When I became Chairman of the House Agriculture Committee in January of this year, I had one primary goal: to ensure that America’s farmers and ranchers have the policies in place that they need to feed, fuel, and clothe the nation while ensuring stability and consistency for farmers, ranchers, consumers, markets, and rural communities. After all, agriculture is the foundation of our livelihood and the lifeblood of rural America. And, while our work will never be done, we are off to a great start.
Coalition Presents "Homegrown Approach" to County Payment Crisis
The House Agriculture Subcommittee on Department Operations, Oversight, Nutrition, and Forestry, led by Chairman Bob Goodlatte (R-VA), today held a hearing to review a proposal put forth by a national coalition of school board leaders to resolve the continuing problems facing rural communities under the "twenty-five percent county payment" system.
"Our national forests are in desperate need of management. Our schools are in desperate need of money. Our rural economies are in desperate need of stability," Goodlatte said. "Reason and common sense tell us the obvious answer. Manage the forest to improve forest health. The twenty-five percent payments generated will nourish our schools. The jobs created will heal rural economies. But our government is not doing this. Washington has proven that it does not know best. The compact is broken, and it needs to be fixed."
In 1908, President Theodore Roosevelt signed legislation establishing what is now called the "twenty-five percent payment" to counties. This law is a historic compact between the government and local communities within the national forest system meant to alleviate the financial burden on rural areas to fund schools and roads. Because the Forest Service is the dominant landowner in these communities, and communities are powerless to tax the agency, the government shares twenty-five percent of the revenue derived from national forest activities with the surrounding localities. The communities then use this revenue to finance schools and local roads.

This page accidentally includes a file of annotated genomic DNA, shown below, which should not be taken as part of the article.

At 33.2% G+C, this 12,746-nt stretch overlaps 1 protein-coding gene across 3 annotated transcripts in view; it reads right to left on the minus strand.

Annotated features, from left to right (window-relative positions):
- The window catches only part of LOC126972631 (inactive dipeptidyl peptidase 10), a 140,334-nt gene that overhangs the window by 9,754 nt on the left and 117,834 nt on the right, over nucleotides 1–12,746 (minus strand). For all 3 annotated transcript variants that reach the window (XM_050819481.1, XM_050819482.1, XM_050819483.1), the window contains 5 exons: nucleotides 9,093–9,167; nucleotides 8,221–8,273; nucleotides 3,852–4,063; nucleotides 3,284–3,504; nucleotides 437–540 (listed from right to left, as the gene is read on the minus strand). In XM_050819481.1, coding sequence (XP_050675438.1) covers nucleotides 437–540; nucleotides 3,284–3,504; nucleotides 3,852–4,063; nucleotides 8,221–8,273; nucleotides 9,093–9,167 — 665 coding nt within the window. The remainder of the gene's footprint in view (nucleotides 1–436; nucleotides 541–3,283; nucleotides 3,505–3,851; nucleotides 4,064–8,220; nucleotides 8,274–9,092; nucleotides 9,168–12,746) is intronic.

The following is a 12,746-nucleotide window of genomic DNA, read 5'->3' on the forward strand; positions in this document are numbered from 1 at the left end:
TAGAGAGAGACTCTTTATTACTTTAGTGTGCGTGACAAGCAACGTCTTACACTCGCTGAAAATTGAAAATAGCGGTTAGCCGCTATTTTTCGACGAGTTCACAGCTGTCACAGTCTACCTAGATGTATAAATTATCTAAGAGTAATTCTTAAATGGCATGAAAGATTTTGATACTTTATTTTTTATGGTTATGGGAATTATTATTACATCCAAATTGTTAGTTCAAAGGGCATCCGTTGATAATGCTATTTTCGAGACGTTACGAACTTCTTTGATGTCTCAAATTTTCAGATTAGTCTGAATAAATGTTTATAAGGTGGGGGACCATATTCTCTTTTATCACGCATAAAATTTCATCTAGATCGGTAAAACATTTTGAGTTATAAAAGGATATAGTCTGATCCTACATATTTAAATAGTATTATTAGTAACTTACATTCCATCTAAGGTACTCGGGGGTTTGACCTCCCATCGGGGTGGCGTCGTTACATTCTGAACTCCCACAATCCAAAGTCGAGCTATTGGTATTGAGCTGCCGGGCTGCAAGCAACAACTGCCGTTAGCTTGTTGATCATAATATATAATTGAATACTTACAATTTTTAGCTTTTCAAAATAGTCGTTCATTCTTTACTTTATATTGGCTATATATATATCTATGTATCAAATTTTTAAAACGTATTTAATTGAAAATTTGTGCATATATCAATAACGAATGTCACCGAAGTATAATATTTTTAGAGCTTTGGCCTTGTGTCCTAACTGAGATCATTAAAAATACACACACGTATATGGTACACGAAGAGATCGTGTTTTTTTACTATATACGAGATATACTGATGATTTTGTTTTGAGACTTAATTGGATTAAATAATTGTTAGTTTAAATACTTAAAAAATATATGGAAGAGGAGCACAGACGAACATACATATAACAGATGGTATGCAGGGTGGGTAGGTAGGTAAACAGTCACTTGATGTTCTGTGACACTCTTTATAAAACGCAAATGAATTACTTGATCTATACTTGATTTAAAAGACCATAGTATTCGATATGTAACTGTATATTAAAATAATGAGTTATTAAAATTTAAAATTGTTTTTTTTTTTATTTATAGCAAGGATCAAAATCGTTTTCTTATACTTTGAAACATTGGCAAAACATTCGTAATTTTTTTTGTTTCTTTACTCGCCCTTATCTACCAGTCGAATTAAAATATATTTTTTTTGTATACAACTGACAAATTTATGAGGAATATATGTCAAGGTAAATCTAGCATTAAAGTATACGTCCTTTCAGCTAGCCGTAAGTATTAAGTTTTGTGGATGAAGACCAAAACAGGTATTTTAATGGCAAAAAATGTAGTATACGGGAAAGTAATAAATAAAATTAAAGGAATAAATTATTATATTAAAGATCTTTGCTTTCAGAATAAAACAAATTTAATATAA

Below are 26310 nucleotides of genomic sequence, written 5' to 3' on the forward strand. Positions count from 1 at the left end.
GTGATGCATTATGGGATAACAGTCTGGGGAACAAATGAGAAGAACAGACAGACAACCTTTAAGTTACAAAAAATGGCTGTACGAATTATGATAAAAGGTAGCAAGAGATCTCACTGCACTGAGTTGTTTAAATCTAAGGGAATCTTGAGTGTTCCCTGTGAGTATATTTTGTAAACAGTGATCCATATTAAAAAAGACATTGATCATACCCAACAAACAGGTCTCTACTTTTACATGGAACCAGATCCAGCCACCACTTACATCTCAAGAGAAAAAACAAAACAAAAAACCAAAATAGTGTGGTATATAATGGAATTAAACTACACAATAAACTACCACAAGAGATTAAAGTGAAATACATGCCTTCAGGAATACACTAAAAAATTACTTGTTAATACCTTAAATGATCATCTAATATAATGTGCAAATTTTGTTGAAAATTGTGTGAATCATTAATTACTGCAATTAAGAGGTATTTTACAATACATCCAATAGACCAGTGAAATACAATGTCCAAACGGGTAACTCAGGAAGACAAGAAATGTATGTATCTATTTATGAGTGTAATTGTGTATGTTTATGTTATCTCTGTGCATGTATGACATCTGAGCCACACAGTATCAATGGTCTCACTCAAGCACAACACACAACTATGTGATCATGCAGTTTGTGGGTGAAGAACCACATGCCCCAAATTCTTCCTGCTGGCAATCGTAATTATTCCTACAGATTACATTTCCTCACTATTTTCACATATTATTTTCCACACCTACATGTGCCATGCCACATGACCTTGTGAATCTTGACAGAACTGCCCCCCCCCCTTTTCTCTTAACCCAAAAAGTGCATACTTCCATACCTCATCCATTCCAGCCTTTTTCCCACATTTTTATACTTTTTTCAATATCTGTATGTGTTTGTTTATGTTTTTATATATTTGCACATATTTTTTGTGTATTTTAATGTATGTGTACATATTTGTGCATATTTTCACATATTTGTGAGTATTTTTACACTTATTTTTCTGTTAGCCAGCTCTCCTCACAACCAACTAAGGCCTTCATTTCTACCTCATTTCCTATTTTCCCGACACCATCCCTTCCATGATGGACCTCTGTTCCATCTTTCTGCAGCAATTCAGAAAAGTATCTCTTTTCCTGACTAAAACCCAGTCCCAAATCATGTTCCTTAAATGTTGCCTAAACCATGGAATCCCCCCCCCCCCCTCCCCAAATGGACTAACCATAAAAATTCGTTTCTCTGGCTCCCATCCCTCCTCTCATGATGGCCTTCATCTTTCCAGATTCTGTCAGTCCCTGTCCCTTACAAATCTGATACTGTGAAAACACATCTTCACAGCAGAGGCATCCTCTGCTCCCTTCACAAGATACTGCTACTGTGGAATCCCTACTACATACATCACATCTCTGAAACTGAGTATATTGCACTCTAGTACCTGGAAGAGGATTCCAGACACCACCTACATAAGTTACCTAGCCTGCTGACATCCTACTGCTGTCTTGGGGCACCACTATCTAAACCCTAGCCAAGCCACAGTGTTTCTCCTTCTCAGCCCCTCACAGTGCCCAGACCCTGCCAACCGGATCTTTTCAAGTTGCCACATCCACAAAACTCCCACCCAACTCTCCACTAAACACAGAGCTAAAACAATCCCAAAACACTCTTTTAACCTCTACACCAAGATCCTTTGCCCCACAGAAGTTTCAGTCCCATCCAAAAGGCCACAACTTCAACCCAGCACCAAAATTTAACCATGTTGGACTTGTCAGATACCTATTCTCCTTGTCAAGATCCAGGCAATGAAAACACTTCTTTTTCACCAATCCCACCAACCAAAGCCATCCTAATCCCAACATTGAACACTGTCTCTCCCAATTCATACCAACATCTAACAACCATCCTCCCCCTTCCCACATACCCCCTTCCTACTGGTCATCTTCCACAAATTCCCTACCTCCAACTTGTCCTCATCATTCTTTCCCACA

In recent years, federal timber sales have plummeted by over seventy-five percent from historic averages. Twenty-five percent payments have dropped in some communities by as much as ninety percent. Schools have canceled classes, cut teachers, eliminated extracurricular activities, and cut corners in every conceivable way to keep their doors open. Local economies have been decimated and families dislocated as parents desperately seek to make ends meet.
"Tragically, in the middle of this chaos are innocent school children who look to their parents, to their teachers, to their communities, and to their government for quality education and quality of life," Goodlatte said. "Ironically, this calamity in our rural schools and communities comes at a time of growing calamity in our national forests as forty million acres of national forest are at risk of catastrophic fire and twenty-six million acres are at high risk of insect and disease mortality."
Witnesses testifying today are part of a national grass roots movement called the National Forest Counties and Schools Coalition. This coalition, which represents nearly 400 organizations in over 30 states, presented its set of principles for addressing the twenty-five percent payment problem.
"It is time to restore a future for our rural school children. It is time to mend our broken rural communities. And it is time to put the homegrown ideas of the National Forest Counties and Schools Coalition to the test," said Goodlatte. "This is where it all starts. I look forward to rolling up my sleeves and working together toward success."